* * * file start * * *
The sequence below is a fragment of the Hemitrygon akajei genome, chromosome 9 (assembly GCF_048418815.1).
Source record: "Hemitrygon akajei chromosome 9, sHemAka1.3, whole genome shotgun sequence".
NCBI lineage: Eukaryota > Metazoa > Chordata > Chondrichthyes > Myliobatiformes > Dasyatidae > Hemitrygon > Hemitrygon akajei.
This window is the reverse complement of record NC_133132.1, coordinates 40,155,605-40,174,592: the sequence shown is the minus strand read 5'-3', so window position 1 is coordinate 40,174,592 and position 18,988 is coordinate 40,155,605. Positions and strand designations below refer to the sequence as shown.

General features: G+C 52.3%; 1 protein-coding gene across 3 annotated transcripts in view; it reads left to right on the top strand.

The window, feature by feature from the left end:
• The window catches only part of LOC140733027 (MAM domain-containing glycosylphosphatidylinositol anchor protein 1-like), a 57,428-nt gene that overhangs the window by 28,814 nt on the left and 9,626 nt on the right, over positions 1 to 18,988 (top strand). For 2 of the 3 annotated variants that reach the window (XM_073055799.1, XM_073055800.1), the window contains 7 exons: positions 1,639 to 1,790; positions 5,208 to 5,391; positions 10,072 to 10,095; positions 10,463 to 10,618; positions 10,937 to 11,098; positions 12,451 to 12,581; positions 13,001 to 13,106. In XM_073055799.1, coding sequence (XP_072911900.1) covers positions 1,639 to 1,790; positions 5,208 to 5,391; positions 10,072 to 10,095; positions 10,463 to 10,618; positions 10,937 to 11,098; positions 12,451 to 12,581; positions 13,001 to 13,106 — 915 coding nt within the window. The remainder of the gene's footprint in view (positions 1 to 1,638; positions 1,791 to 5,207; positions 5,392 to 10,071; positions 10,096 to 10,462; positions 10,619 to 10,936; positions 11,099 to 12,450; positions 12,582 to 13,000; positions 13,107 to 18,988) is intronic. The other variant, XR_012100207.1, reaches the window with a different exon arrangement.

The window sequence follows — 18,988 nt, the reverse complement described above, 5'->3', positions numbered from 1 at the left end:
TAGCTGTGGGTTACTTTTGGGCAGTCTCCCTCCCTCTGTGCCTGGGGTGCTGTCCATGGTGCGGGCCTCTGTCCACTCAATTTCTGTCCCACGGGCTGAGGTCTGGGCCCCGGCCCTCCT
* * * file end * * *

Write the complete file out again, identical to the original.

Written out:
The sequence below is a fragment of the Hemitrygon akajei genome, chromosome 9 (assembly GCF_048418815.1).
Source record: "Hemitrygon akajei chromosome 9, sHemAka1.3, whole genome shotgun sequence".
NCBI lineage: Eukaryota > Metazoa > Chordata > Chondrichthyes > Myliobatiformes > Dasyatidae > Hemitrygon > Hemitrygon akajei.
This window is the reverse complement of record NC_133132.1, coordinates 40,155,605-40,174,592: the sequence shown is the minus strand read 5'-3', so window position 1 is coordinate 40,174,592 and position 18,988 is coordinate 40,155,605. Positions and strand designations below refer to the sequence as shown.

General features: G+C 52.3%; 1 protein-coding gene across 3 annotated transcripts in view; it reads left to right on the top strand.

The window, feature by feature from the left end:
• The window catches only part of LOC140733027 (MAM domain-containing glycosylphosphatidylinositol anchor protein 1-like), a 57,428-nt gene that overhangs the window by 28,814 nt on the left and 9,626 nt on the right, over positions 1 to 18,988 (top strand). For 2 of the 3 annotated variants that reach the window (XM_073055799.1, XM_073055800.1), the window contains 7 exons: positions 1,639 to 1,790; positions 5,208 to 5,391; positions 10,072 to 10,095; positions 10,463 to 10,618; positions 10,937 to 11,098; positions 12,451 to 12,581; positions 13,001 to 13,106. In XM_073055799.1, coding sequence (XP_072911900.1) covers positions 1,639 to 1,790; positions 5,208 to 5,391; positions 10,072 to 10,095; positions 10,463 to 10,618; positions 10,937 to 11,098; positions 12,451 to 12,581; positions 13,001 to 13,106 — 915 coding nt within the window. The remainder of the gene's footprint in view (positions 1 to 1,638; positions 1,791 to 5,207; positions 5,392 to 10,071; positions 10,096 to 10,462; positions 10,619 to 10,936; positions 11,099 to 12,450; positions 12,582 to 13,000; positions 13,107 to 18,988) is intronic. The other variant, XR_012100207.1, reaches the window with a different exon arrangement.

The window sequence follows — 18,988 nt, the reverse complement described above, 5'->3', positions numbered from 1 at the left end:
TAGCTGTGGGTTACTTTTGGGCAGTCTCCCTCCCTCTGTGCCTGGGGTGCTGTCCATGGTGCGGGCCTCTGTCCACTCAATTTCTGTCCCACGGGCTGAGGTCTGGGCCCCGGCCCTCCT